19: spdadd 192.168.0.1 192.168.0.2 any -P in IPsec

and on line 23:


23: spdadd 192.168.0.2 192.168.0.1 any -P out IPsec

Note the in and out keywords are reversed.

In line 1, the setkey command is invoked. This program inserts or deletes IPsec rules in the kernel. In lines 2 and 3, we use the setkey command to clear all security associations (SA) and security policies (SP), because we want to begin from a clean state.

Before diving into more technical details, we need to become familiar with two basic concepts in IPsec protocol, security association (SA) and security policy (SP). An SA defines the security parameters, for example, the crypto algorithm to be used, to create a secure connection between two systems. An SP, on the other hand, is the security rule defining the security context to be used between the two systems. For example, an SP can specify that we need to use encryption between my desktop and a remote system on the Internet. An SA then is the effective secure connection created between my desktop and that system. Be aware that SAs are unidirectional.

In our scenario, we define two SPs between reblochon and gouda. An SP is defined as:

 
source | destination | on which kind of traffic to apply the policy (TCP, UDP, port, any) | 
the direction in/out | what to do (IPsec/discard/none) | (esp/ah) / (transport/tunnel) / 
(IP address of both ends of the tunnel) not required in transport mode / require.

For example, these lines:


spdadd 192.168.0.1 192.168.0.2 any -P out IPsec
         esp/transport//require
         ah/transport//require;

declare a security policy stating that any packets coming from 192.168.0.1 and going to 192.168.0.2 should use IPsec on transport mode with ESP and AH functionality.

Now that you defined the policy between your systems, you need to define SAs in order to be able to achieve that policy. You need two SAs for communication, one from gouda to reblochon and one from reblochon to gouda. The two SAs do not need to use the same algorithm. In fact, unlike this example, for better security you should not use the same key for both SAs.

You define a SA as

source | destination | ah/esp | SPI (Security Policy Index) any number but should be unique 
| algorithm and associated secret key. 

For example, these lines:


add 192.168.0.1 192.168.0.2 esp 1001
         -E 3des-cbc "123456789012123456789012"
         -A hmac-sha1 "12345678901234567890";

define that if you want to use ESP on a packet going from gouda to reblochon, you should use 3DES as the encryption algorithm with the quoted text as the key and SHA1 as the authentication algorithm.

Now, you finally can run the script on both nodes. You can check the status of different SAs established by using setkey -D. If you want to see existing policies on your system, you can use setkey -DP. At the end, to be sure that the traffic between two systems actually is encrypted, you can use Ethereal to monitor the traffic between two nodes. For example, in Figure 1, we show the traffic between two systems exchanging messages containing the "hello world" text. As you see, the message is encrypted between gouda and reblochon.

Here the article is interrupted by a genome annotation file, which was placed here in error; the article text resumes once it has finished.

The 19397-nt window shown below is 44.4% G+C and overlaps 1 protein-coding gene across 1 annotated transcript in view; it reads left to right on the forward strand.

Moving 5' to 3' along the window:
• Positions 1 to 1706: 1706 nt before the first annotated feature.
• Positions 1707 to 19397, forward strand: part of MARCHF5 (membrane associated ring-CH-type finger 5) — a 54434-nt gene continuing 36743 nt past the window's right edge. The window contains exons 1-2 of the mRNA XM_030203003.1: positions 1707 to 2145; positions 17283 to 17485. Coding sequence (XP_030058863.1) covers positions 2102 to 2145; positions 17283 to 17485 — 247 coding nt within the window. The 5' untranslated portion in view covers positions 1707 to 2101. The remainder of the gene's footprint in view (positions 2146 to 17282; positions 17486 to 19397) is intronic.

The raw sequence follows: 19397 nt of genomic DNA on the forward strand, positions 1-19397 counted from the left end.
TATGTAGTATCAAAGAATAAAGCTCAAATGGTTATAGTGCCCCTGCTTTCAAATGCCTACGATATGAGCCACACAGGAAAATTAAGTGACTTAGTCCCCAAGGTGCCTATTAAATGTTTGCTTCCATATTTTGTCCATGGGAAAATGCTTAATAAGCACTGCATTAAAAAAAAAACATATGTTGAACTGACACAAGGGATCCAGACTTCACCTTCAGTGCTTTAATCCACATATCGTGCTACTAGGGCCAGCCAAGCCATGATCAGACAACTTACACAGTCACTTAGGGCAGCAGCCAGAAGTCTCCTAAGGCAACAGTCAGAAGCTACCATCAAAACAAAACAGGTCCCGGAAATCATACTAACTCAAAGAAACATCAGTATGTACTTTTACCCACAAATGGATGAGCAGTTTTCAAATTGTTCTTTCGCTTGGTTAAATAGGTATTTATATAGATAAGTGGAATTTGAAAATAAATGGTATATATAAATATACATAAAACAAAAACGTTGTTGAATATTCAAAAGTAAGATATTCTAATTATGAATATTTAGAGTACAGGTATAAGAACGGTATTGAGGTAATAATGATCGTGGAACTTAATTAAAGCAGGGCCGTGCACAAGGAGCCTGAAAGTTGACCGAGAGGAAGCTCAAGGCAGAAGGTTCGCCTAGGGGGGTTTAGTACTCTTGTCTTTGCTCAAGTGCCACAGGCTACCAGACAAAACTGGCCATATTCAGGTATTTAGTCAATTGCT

Figure 1: Ethereal Snapshot Showing Encrypted Communications

Automatic Keying

Now, you certainly can understand why this type of configuration is less secure. Keeping a system secure with secret keys in clear text in a configuration file is not practical. But don't worry, the people behind IPsec have thought about it and have come up with a protocol to negotiate keys and set up secure connections automatically. This functionality is implemented by Racoon. With Racoon, you do not need to specify any SAs; you need to specify only the SP. Racoon dynamically defines the SAs, and of course, you need to configure Racoon. The Racoon daemon runs on UDP port 500, which means that your firewall rules should not block this port on your system. We are not going into the details of setting up Racoon here, but refer to the HOWTO listed in Resources for more information.

Benchmark Results

We used Netio benchmarking software to test the new native IPsec implementation on a 2.6.7 kernel. We used two Pentium IV 2.2GHz machines with 512MB of memory. Netio measures the throughput of a network by way of TCP and UDP and different packet sizes. We established a secure connection using transport mode with the encryption algorithm 3DES (key size = 192 bits) and SHA1 for integrity checks. You can see the results in Table 1 for TCP and in Table 2 for UDP.

Table 1. Results from Netio TCP Benchmark

Packet SizeBandwidth without IPsecBandwidth with IPsec
1KB10905KB5157KB
2KB10832KB5222KB
4KB10827KB5305 KB
8KB10811KB5263KB
16KB10814KB5345KB
32KB10729KB5374KB

Table 2. Results from Netio UDP Benchmark

Packet SizeBandwidth without IPsecBandwidth with IPsec
1KB11479KB4806KB
2KB11244KB4320KB
4KB11698KB4985KB
8KB11714KB5116KB
16KB11725KB5152KB
32KB11743KB5271KB

We can see that IPsec diminishes by half the throughput of a TCP or UDP connection. Although the absolute bandwidth still is high--worst case is 4.3MB/sec--it is enough for most applications.

Conclusion

The new native IPsec implementation has a user-friendly interface to enable users to set up secure connections easily among different Linux systems. The results of our tests show that even though there is need for some improvements with regards to the stability of the implementation, the performance of the new native IPsec implementation makes it a good candidate for use by SOHOs as well as mid-sized enterprises. The new Linux IPsec implementation pushes Linux farther along the path to becoming a natural choice for many security needs of SOHOs and mid-sized companies.

Vincent Roy and Makan Pourzandi work at the Open Systems Lab at Ericcson Canada.